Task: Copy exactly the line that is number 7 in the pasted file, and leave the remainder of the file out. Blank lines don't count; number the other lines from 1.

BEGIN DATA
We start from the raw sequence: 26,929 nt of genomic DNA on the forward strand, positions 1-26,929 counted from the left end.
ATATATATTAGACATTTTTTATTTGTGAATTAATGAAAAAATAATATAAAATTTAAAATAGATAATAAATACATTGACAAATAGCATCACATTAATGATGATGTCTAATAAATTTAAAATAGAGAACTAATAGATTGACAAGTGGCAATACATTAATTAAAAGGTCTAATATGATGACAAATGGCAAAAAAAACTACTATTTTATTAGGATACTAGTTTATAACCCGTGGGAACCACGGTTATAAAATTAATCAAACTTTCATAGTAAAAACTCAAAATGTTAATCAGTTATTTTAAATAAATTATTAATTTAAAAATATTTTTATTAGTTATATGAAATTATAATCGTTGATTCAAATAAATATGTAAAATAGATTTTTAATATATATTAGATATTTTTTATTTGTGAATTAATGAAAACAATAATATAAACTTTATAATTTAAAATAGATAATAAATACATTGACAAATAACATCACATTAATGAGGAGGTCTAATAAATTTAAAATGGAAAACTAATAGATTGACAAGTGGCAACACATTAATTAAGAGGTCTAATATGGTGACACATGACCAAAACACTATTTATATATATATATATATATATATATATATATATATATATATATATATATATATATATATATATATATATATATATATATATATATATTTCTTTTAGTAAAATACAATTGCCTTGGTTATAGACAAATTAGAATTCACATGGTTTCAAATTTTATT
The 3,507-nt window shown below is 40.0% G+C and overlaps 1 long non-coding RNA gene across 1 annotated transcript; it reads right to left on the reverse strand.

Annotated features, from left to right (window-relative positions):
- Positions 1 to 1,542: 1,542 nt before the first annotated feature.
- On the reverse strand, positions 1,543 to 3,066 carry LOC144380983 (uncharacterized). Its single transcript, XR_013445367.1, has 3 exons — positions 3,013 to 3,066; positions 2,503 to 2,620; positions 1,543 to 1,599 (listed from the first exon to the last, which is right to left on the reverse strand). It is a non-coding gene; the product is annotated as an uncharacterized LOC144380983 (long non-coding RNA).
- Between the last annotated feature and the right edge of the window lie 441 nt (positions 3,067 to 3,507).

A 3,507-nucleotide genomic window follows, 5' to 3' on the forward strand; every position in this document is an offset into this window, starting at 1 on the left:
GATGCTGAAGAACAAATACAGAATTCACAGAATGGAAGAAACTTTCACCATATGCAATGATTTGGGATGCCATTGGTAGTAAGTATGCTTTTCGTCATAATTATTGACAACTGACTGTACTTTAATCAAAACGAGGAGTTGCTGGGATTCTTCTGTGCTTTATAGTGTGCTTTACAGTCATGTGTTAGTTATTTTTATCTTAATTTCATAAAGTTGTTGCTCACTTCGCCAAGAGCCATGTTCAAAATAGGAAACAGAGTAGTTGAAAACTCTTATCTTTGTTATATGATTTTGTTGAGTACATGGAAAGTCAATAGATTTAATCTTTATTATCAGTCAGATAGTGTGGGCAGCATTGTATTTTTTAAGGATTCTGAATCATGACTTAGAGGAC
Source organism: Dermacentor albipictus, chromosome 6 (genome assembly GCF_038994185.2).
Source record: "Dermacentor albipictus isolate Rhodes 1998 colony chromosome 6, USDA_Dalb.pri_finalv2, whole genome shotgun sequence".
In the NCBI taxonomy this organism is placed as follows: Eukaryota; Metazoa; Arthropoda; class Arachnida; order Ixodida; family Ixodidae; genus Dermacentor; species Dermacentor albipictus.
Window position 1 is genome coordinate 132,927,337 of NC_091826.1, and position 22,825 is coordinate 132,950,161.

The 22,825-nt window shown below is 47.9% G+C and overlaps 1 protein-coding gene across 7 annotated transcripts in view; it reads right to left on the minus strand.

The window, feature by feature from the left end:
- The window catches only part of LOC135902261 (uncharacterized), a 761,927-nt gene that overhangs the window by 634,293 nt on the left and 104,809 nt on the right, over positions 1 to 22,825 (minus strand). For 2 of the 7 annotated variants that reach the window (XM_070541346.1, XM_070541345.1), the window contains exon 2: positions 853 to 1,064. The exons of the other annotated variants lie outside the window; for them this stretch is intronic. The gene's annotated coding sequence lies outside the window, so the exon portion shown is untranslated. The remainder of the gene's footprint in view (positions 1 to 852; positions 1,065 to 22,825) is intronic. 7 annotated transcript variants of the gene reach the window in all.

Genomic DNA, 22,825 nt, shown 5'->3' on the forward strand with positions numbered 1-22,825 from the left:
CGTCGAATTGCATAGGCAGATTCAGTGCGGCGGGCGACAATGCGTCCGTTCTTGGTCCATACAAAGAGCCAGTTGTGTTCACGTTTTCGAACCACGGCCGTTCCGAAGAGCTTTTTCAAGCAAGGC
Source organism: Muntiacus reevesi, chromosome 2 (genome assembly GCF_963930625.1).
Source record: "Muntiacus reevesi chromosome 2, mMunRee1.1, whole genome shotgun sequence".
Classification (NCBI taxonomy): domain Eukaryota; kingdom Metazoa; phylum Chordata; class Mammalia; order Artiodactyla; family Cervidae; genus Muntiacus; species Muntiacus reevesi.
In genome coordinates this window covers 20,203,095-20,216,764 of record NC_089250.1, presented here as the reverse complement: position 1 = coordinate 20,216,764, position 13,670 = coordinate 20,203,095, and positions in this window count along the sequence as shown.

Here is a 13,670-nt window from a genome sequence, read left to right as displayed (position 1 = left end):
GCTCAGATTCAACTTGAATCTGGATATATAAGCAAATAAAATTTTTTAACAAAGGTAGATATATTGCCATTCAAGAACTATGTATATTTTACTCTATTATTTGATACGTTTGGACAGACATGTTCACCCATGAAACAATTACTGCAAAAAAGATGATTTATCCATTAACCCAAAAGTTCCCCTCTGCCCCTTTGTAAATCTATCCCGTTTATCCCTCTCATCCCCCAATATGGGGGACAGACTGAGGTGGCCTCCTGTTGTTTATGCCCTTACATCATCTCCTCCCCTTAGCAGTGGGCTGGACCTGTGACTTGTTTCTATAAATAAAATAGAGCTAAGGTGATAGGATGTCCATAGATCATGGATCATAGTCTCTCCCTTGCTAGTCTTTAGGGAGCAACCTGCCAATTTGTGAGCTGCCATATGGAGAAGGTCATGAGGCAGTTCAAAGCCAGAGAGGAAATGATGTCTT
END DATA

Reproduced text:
- Between the last annotated feature and the right edge of the window lie 441 nt (positions 3,067 to 3,507).